Cave 1, for example, shows a mural fresco with characters with foreigner faces or dresses, the so-called "Persian Embassy Scene". This scene is located at the right of the entrance door upon entering the hall. According to Spink, James Fergusson, a 19th-century architectural historian, had decided that this scene corresponded to the Persian ambassador in 625 CE to the court of the Hindu Chalukya king Pulakeshin II. An alternate theory has been that the fresco represents a Hindu ambassador visiting the Persian king Khusrau II in 625 CE, a theory that Fergusson disagreed with. These assumptions by colonial British era art historians, state Spink and other scholars, has been responsible for wrongly dating this painting to the 7th century, when in fact this reflects an incomplete Harisena-era painting of a Jataka tale (the Mahasudarsana jataka, in which the enthroned king is actually the Buddha in one of his previous lives as King) with the representation of trade between India and distant lands such as Sassanian near East that was common by the 5th century.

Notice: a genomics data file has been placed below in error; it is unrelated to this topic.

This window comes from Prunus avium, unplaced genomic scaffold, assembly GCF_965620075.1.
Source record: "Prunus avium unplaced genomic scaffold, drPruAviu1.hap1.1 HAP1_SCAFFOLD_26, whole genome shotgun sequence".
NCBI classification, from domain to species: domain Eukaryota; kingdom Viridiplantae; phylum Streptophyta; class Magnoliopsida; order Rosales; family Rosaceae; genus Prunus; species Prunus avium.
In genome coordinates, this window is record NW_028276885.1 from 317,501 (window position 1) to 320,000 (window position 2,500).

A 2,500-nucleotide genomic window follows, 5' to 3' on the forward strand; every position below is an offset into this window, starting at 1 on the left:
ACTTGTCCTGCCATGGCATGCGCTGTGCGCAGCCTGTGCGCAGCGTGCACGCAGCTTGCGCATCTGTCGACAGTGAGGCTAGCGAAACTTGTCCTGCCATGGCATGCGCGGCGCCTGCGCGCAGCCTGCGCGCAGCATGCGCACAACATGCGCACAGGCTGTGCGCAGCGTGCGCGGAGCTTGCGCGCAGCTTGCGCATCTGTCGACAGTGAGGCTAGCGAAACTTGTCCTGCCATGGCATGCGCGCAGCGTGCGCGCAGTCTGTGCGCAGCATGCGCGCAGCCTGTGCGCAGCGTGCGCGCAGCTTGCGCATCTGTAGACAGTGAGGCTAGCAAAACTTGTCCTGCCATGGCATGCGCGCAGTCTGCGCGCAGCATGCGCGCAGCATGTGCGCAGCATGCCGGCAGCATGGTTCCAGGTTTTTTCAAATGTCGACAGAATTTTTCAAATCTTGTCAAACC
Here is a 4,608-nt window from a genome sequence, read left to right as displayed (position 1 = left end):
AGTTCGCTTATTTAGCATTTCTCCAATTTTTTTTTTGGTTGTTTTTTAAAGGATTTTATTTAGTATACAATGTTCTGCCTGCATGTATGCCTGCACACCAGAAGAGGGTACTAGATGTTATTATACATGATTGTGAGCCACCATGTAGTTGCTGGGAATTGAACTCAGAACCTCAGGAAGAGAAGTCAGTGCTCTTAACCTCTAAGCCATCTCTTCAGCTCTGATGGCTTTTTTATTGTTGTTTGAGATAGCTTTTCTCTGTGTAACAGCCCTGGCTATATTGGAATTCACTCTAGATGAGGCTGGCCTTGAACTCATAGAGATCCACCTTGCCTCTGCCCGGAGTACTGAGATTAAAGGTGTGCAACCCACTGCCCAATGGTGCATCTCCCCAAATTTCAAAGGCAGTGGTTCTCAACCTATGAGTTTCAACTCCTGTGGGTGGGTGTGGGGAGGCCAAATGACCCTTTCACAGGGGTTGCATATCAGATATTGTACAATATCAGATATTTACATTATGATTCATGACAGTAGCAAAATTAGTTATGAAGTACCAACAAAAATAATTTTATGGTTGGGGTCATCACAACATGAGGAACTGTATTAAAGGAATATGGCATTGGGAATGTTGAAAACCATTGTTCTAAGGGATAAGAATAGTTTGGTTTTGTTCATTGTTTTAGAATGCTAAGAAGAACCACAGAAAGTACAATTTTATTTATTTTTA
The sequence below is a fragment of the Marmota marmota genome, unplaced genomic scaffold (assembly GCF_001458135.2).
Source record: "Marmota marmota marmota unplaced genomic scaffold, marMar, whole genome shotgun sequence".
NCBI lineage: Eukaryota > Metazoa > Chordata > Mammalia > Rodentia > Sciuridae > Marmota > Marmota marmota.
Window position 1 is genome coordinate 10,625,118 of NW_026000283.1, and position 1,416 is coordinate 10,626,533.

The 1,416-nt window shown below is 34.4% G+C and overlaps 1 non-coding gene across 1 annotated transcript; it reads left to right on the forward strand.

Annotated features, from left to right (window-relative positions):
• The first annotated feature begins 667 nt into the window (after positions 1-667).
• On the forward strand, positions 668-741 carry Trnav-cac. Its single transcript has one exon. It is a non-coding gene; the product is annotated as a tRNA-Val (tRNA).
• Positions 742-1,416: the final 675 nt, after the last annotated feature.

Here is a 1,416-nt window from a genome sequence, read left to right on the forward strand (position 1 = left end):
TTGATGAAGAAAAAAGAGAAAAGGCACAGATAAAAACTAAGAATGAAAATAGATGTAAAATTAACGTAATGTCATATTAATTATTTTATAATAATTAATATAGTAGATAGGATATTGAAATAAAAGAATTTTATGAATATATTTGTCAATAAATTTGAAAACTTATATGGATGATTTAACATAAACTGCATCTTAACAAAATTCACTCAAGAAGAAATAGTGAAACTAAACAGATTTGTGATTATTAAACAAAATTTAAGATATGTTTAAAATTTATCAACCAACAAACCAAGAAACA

Cave 1 has several frescos with characters with foreigners' faces or dresses. Similar depictions are found in the paintings of Cave 17. Such murals, states Pia Brancaccio, suggest a prosperous and multicultural society in 5th-century India active in international trade. These also suggest that this trade was economically important enough to the Deccan region that the artists chose to include it with precision.